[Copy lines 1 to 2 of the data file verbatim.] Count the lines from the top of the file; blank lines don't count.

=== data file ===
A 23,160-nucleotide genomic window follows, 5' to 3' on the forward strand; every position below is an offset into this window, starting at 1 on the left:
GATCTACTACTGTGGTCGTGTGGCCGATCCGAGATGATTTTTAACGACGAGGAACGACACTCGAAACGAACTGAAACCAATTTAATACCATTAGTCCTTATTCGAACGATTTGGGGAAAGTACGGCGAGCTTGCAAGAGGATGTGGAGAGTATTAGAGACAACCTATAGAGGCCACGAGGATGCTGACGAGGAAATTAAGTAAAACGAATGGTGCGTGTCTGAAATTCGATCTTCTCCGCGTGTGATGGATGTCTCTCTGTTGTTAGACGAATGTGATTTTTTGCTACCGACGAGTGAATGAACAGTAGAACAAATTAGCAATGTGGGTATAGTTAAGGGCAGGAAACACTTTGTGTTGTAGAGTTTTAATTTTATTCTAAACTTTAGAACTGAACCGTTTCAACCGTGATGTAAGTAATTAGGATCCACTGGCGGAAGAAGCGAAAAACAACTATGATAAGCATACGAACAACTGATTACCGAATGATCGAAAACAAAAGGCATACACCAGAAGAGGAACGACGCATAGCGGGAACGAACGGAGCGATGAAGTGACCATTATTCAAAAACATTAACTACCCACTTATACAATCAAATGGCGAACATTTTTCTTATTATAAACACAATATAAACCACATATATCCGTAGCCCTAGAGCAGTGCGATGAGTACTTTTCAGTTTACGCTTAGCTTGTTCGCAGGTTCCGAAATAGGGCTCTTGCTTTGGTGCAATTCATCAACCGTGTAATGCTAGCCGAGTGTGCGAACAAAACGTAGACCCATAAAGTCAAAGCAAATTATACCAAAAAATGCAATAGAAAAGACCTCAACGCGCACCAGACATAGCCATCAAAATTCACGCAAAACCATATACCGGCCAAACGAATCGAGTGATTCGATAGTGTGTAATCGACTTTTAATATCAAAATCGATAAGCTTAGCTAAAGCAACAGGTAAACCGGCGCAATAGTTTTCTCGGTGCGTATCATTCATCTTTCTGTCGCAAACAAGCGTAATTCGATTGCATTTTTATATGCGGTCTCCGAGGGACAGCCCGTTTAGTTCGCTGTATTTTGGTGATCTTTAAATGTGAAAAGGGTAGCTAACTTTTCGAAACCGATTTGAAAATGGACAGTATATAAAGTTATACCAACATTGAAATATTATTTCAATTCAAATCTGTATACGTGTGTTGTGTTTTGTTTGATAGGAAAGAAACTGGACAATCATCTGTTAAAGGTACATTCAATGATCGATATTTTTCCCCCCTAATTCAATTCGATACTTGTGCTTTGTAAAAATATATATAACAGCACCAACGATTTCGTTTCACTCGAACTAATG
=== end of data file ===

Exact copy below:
A 23,160-nucleotide genomic window follows, 5' to 3' on the forward strand; every position below is an offset into this window, starting at 1 on the left:
GATCTACTACTGTGGTCGTGTGGCCGATCCGAGATGATTTTTAACGACGAGGAACGACACTCGAAACGAACTGAAACCAATTTAATACCATTAGTCCTTATTCGAACGATTTGGGGAAAGTACGGCGAGCTTGCAAGAGGATGTGGAGAGTATTAGAGACAACCTATAGAGGCCACGAGGATGCTGACGAGGAAATTAAGTAAAACGAATGGTGCGTGTCTGAAATTCGATCTTCTCCGCGTGTGATGGATGTCTCTCTGTTGTTAGACGAATGTGATTTTTTGCTACCGACGAGTGAATGAACAGTAGAACAAATTAGCAATGTGGGTATAGTTAAGGGCAGGAAACACTTTGTGTTGTAGAGTTTTAATTTTATTCTAAACTTTAGAACTGAACCGTTTCAACCGTGATGTAAGTAATTAGGATCCACTGGCGGAAGAAGCGAAAAACAACTATGATAAGCATACGAACAACTGATTACCGAATGATCGAAAACAAAAGGCATACACCAGAAGAGGAACGACGCATAGCGGGAACGAACGGAGCGATGAAGTGACCATTATTCAAAAACATTAACTACCCACTTATACAATCAAATGGCGAACATTTTTCTTATTATAAACACAATATAAACCACATATATCCGTAGCCCTAGAGCAGTGCGATGAGTACTTTTCAGTTTACGCTTAGCTTGTTCGCAGGTTCCGAAATAGGGCTCTTGCTTTGGTGCAATTCATCAACCGTGTAATGCTAGCCGAGTGTGCGAACAAAACGTAGACCCATAAAGTCAAAGCAAATTATACCAAAAAATGCAATAGAAAAGACCTCAACGCGCACCAGACATAGCCATCAAAATTCACGCAAAACCATATACCGGCCAAACGAATCGAGTGATTCGATAGTGTGTAATCGACTTTTAATATCAAAATCGATAAGCTTAGCTAAAGCAACAGGTAAACCGGCGCAATAGTTTTCTCGGTGCGTATCATTCATCTTTCTGTCGCAAACAAGCGTAATTCGATTGCATTTTTATATGCGGTCTCCGAGGGACAGCCCGTTTAGTTCGCTGTATTTTGGTGATCTTTAAATGTGAAAAGGGTAGCTAACTTTTCGAAACCGATTTGAAAATGGACAGTATATAAAGTTATACCAACATTGAAATATTATTTCAATTCAAATCTGTATACGTGTGTTGTGTTTTGTTTGATAGGAAAGAAACTGGACAATCATCTGTTAAAGGTACATTCAATGATCGATATTTTTCCCCCCTAATTCAATTCGATACTTGTGCTTTGTAAAAATATATATAACAGCACCAACGATTTCGTTTCACTCGAACTAATG